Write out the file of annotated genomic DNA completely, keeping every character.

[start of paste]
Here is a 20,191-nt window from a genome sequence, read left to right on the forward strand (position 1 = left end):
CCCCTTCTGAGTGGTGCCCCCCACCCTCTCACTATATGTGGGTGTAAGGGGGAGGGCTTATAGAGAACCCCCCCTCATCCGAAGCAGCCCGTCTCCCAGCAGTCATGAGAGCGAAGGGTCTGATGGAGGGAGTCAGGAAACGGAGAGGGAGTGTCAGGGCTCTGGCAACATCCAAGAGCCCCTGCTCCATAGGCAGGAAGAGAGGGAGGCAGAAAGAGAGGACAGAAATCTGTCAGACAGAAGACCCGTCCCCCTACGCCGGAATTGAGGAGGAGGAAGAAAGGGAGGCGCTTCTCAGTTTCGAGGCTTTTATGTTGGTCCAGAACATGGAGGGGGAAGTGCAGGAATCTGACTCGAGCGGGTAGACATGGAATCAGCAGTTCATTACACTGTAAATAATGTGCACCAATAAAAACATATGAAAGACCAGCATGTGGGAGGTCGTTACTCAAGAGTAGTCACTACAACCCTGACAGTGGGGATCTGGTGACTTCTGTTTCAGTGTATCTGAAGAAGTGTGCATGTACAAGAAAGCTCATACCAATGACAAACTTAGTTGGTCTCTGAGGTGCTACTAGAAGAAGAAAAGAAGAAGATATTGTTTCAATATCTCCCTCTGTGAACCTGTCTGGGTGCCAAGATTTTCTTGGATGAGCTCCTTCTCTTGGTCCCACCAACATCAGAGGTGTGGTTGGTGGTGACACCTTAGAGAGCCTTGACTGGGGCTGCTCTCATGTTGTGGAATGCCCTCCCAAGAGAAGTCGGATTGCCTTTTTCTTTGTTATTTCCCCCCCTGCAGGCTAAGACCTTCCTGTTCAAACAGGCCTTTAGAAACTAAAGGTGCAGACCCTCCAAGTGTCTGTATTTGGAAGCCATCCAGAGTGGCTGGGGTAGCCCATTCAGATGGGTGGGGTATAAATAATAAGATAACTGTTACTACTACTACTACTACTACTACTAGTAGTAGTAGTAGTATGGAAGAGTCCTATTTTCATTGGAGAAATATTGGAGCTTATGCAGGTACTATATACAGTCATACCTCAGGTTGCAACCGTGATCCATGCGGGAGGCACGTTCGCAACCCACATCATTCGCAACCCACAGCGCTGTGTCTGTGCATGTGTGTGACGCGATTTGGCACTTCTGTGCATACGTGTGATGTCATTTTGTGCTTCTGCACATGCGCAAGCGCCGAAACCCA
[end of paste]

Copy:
Here is a 20,191-nt window from a genome sequence, read left to right on the forward strand (position 1 = left end):
CCCCTTCTGAGTGGTGCCCCCCACCCTCTCACTATATGTGGGTGTAAGGGGGAGGGCTTATAGAGAACCCCCCCTCATCCGAAGCAGCCCGTCTCCCAGCAGTCATGAGAGCGAAGGGTCTGATGGAGGGAGTCAGGAAACGGAGAGGGAGTGTCAGGGCTCTGGCAACATCCAAGAGCCCCTGCTCCATAGGCAGGAAGAGAGGGAGGCAGAAAGAGAGGACAGAAATCTGTCAGACAGAAGACCCGTCCCCCTACGCCGGAATTGAGGAGGAGGAAGAAAGGGAGGCGCTTCTCAGTTTCGAGGCTTTTATGTTGGTCCAGAACATGGAGGGGGAAGTGCAGGAATCTGACTCGAGCGGGTAGACATGGAATCAGCAGTTCATTACACTGTAAATAATGTGCACCAATAAAAACATATGAAAGACCAGCATGTGGGAGGTCGTTACTCAAGAGTAGTCACTACAACCCTGACAGTGGGGATCTGGTGACTTCTGTTTCAGTGTATCTGAAGAAGTGTGCATGTACAAGAAAGCTCATACCAATGACAAACTTAGTTGGTCTCTGAGGTGCTACTAGAAGAAGAAAAGAAGAAGATATTGTTTCAATATCTCCCTCTGTGAACCTGTCTGGGTGCCAAGATTTTCTTGGATGAGCTCCTTCTCTTGGTCCCACCAACATCAGAGGTGTGGTTGGTGGTGACACCTTAGAGAGCCTTGACTGGGGCTGCTCTCATGTTGTGGAATGCCCTCCCAAGAGAAGTCGGATTGCCTTTTTCTTTGTTATTTCCCCCCCTGCAGGCTAAGACCTTCCTGTTCAAACAGGCCTTTAGAAACTAAAGGTGCAGACCCTCCAAGTGTCTGTATTTGGAAGCCATCCAGAGTGGCTGGGGTAGCCCATTCAGATGGGTGGGGTATAAATAATAAGATAACTGTTACTACTACTACTACTACTACTACTAGTAGTAGTAGTAGTATGGAAGAGTCCTATTTTCATTGGAGAAATATTGGAGCTTATGCAGGTACTATATACAGTCATACCTCAGGTTGCAACCGTGATCCATGCGGGAGGCACGTTCGCAACCCACATCATTCGCAACCCACAGCGCTGTGTCTGTGCATGTGTGTGACGCGATTTGGCACTTCTGTGCATACGTGTGATGTCATTTTGTGCTTCTGCACATGCGCAAGCGCCGAAACCCA